UN officials said the men were going from Peshawar in Pakistan to Jalalabad, capital of Nangarhar province, when gunmen fired on their vehicles near Surkhdiwal, 10 miles from Jalalabad. No group claimed responsibility. Much of Nangarhar is controlled by Hizbe Islami, the fundamentalist rebel group headed by Gulbuddin Hekmatyar, once heavily armed by the United States.
The British and Dutch victims were identified as Tony Bullard, who worked for the UN Centre for Human Settlements and J A Van Hoeflaken, who was acting as a consultant on water resources. Yesterday the UN demanded Afghanistan arrest those responsible but the likelihood is remote. Nine months after the fall of the Najibullah government, Afghanistan is slipping towards the anarchy that plagued Somalia. Fighting by various ethnic groups for control of Kabul has killed at least 6,000 people and displaced hundreds of thousands.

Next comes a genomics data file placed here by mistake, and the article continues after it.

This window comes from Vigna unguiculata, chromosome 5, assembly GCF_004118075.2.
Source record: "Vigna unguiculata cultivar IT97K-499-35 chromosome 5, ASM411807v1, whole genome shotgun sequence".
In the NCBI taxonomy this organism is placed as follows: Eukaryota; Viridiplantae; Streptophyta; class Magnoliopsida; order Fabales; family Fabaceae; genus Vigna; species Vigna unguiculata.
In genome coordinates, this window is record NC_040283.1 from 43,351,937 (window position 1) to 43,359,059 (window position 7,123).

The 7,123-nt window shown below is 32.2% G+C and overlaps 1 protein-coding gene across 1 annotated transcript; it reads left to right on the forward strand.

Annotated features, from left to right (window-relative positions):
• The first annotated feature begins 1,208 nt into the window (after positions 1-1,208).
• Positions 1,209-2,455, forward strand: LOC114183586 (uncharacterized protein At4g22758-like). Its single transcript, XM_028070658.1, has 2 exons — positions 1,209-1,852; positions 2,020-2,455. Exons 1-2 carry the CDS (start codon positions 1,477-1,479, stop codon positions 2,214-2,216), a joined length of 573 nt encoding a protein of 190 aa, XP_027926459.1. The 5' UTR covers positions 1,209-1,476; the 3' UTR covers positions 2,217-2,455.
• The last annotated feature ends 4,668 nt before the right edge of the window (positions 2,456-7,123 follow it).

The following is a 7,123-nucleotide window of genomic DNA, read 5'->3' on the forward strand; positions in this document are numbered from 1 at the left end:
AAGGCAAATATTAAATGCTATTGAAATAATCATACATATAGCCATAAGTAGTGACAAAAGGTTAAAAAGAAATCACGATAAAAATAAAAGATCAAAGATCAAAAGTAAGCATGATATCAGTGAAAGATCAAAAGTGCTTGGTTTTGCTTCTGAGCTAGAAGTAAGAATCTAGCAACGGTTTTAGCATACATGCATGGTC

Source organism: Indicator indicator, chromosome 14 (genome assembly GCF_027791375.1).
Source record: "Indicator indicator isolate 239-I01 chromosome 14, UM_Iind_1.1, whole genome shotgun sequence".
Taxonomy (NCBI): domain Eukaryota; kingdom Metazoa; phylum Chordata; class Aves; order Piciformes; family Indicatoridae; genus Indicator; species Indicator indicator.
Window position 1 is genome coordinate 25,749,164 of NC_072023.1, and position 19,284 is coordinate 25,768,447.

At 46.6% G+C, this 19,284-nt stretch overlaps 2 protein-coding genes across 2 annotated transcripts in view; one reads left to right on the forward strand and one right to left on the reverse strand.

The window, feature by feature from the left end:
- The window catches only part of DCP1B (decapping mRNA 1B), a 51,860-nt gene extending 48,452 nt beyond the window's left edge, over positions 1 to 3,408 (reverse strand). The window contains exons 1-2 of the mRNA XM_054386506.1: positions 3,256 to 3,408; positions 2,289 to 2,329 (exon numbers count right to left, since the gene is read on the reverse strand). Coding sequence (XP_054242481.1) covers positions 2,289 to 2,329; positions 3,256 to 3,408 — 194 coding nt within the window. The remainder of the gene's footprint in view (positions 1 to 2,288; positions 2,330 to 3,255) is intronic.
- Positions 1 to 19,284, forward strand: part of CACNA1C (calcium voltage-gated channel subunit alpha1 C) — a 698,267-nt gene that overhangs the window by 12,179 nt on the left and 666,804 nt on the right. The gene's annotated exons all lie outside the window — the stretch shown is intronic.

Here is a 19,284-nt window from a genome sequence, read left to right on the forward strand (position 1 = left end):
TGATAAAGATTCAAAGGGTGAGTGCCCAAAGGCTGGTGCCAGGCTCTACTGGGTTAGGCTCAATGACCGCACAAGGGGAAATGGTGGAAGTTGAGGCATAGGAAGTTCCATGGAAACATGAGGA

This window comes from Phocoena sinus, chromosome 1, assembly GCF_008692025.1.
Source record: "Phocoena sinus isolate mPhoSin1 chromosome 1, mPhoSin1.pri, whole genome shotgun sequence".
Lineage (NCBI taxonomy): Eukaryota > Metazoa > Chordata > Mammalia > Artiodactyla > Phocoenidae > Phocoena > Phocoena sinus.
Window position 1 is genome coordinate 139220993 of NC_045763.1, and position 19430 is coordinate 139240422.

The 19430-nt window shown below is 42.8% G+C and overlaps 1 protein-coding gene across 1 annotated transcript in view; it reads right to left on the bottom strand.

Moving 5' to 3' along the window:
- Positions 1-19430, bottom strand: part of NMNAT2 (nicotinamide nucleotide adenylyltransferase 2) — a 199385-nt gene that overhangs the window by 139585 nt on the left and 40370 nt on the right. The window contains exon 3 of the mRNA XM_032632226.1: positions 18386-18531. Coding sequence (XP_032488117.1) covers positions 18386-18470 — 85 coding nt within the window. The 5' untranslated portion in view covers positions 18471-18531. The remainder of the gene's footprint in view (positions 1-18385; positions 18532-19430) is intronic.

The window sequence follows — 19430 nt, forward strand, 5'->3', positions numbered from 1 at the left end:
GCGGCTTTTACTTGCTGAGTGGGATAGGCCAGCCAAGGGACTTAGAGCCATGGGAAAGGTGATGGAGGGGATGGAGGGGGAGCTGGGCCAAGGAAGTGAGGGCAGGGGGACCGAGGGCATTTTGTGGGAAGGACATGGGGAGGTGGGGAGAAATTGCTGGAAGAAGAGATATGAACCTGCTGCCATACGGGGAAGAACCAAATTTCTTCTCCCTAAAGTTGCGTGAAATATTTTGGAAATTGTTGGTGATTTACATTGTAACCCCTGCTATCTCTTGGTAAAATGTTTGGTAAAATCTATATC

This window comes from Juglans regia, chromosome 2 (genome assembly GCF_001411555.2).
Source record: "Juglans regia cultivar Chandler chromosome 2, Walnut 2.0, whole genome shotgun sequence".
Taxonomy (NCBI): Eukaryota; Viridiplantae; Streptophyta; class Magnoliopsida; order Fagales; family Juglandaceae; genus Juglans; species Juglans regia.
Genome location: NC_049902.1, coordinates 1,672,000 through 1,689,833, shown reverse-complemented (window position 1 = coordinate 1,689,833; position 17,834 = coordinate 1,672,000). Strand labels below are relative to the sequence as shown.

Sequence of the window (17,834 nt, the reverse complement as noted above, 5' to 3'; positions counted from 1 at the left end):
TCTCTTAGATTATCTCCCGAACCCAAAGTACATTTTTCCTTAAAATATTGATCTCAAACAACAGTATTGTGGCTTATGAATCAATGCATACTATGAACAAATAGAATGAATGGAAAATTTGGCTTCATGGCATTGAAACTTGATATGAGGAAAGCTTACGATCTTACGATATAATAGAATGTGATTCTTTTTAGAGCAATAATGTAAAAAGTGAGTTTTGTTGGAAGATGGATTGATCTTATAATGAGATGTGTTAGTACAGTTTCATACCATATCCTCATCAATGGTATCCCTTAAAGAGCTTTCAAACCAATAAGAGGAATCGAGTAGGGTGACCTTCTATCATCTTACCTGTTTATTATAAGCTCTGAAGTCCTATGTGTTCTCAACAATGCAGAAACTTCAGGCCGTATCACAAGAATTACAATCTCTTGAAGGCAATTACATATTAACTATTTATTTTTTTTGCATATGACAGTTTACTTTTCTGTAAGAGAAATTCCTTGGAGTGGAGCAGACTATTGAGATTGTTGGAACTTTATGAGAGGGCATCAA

'There are no national institutions in Afghanistan today except for weapons,' said Barnett Rubin of Columbia University's Centre for the Study of Central Asia. Dr Rubin speculated that Monday's attack was a message to the international community not to meddle in Afghanistan. But it could also have been the work of an anti-Western group.
Many international agencies have curtailed operations in Afghanistan after attacks on their centres and the looting of equipment and supplies. One UN official said Monday's ambush, seen in context with recent attacks on relief workers in other trouble spots, prompted the question: do international humanitarian concerns outweigh security considerations for relief workers? Martin Barber, head of the UN programmes in Afghanistan, said the ambush could lead the UN temporarily to re-evaluate its humanitarian aid programme in that part of Afghanistan, adding that a report on the incident had been sent to New York.
Tony Marsden, of British Agencies Afghan group, a relief co-ordinating body, warned against any further pull-out by relief organisations, citing the recent experience of Somalia.Reuse content